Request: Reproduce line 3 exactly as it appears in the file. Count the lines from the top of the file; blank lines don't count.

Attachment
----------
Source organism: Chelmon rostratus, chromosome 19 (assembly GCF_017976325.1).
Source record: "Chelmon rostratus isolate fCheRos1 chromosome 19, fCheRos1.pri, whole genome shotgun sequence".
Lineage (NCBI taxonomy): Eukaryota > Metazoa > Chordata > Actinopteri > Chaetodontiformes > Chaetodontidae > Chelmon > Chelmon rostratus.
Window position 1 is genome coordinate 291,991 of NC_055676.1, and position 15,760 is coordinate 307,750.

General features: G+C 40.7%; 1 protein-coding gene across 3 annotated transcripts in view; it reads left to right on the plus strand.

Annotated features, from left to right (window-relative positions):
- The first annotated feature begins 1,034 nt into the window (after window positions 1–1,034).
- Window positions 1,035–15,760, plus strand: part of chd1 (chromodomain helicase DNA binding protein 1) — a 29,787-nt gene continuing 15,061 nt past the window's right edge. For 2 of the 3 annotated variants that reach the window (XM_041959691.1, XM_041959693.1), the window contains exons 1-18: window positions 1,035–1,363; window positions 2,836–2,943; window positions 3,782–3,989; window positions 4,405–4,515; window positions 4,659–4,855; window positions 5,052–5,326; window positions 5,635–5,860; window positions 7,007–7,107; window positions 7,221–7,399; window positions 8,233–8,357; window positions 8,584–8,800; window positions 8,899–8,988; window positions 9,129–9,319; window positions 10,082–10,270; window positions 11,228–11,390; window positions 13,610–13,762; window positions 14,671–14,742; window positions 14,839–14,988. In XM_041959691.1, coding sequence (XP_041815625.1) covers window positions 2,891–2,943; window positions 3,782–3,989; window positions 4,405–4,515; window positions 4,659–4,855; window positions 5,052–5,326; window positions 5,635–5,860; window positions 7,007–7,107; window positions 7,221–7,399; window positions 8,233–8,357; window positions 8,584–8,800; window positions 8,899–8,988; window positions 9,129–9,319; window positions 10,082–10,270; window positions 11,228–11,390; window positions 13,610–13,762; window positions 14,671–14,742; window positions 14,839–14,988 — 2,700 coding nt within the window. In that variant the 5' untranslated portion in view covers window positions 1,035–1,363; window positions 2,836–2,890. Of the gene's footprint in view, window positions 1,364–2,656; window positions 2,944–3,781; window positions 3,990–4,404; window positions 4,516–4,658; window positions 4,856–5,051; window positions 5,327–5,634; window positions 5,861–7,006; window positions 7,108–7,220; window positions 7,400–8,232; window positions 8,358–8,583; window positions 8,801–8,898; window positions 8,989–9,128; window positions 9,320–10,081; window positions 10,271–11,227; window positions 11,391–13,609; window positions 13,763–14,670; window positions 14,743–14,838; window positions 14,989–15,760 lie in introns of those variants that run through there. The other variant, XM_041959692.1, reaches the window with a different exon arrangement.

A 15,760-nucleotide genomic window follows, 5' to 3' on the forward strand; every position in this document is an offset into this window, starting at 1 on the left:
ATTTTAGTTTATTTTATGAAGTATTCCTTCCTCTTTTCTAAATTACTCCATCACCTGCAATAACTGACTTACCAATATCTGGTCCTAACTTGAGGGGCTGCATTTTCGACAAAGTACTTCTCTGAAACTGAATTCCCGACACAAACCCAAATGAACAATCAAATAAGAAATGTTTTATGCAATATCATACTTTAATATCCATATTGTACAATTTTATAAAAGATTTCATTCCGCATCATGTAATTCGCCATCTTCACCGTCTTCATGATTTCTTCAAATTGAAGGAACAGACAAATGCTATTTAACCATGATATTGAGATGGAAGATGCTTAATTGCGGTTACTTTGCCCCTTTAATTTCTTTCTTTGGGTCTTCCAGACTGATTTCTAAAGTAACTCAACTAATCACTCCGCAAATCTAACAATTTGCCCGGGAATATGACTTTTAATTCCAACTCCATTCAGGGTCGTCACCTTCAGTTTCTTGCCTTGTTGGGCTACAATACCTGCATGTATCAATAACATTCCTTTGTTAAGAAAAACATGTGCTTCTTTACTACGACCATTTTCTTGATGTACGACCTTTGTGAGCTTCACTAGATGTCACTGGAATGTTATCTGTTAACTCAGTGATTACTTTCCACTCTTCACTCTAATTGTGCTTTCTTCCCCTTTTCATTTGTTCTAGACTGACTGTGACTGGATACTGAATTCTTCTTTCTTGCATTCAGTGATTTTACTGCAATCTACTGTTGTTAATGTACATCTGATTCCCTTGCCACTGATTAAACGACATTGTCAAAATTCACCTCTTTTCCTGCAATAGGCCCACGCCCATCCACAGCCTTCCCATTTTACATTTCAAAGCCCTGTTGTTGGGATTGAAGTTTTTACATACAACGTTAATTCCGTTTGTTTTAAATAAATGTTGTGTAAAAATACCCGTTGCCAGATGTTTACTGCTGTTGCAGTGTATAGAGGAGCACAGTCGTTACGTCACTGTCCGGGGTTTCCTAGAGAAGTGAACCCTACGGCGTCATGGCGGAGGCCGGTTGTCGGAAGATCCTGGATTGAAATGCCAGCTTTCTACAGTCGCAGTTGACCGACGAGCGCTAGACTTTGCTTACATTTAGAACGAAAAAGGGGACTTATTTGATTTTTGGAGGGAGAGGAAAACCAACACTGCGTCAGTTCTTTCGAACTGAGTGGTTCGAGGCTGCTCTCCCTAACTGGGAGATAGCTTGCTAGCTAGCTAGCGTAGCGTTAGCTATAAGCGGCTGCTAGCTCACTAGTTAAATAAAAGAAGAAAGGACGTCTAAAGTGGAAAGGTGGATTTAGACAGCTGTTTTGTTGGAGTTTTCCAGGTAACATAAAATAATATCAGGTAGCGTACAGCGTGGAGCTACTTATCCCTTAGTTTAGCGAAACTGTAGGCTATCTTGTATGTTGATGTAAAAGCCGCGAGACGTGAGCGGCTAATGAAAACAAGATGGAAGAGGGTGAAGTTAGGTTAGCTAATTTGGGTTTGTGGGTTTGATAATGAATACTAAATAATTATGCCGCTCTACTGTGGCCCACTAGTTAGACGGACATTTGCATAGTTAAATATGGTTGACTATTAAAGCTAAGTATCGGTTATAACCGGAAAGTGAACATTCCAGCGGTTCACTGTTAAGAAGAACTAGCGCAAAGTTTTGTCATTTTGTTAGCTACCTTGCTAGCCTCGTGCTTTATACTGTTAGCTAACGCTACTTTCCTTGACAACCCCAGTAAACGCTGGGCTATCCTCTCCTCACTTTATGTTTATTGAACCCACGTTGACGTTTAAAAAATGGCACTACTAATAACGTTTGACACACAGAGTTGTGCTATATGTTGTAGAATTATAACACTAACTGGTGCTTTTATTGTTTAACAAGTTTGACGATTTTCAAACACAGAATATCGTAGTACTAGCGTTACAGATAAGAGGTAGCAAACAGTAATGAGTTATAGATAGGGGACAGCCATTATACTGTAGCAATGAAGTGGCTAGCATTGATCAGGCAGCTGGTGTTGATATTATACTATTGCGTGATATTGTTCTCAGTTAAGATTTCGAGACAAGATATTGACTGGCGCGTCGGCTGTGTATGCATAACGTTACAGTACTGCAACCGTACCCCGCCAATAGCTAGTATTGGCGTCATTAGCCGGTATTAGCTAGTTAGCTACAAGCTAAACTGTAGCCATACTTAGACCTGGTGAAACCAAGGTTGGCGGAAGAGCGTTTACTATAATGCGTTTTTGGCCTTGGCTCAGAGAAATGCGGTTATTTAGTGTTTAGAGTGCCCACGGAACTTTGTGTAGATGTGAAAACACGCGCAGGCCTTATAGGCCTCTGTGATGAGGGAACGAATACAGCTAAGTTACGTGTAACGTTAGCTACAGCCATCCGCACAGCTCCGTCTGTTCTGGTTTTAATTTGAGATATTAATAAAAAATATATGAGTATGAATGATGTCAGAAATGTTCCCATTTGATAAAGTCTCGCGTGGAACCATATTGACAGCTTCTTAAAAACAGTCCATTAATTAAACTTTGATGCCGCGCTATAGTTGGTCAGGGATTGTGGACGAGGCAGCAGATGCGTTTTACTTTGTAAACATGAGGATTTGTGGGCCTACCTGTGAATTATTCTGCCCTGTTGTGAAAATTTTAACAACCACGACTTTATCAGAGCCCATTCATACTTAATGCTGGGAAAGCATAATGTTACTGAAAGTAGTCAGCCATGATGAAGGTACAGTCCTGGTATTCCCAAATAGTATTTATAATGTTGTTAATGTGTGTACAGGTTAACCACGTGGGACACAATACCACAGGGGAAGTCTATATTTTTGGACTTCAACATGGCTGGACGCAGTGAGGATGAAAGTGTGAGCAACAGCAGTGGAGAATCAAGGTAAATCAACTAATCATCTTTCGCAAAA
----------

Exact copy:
Lineage (NCBI taxonomy): Eukaryota > Metazoa > Chordata > Actinopteri > Chaetodontiformes > Chaetodontidae > Chelmon > Chelmon rostratus.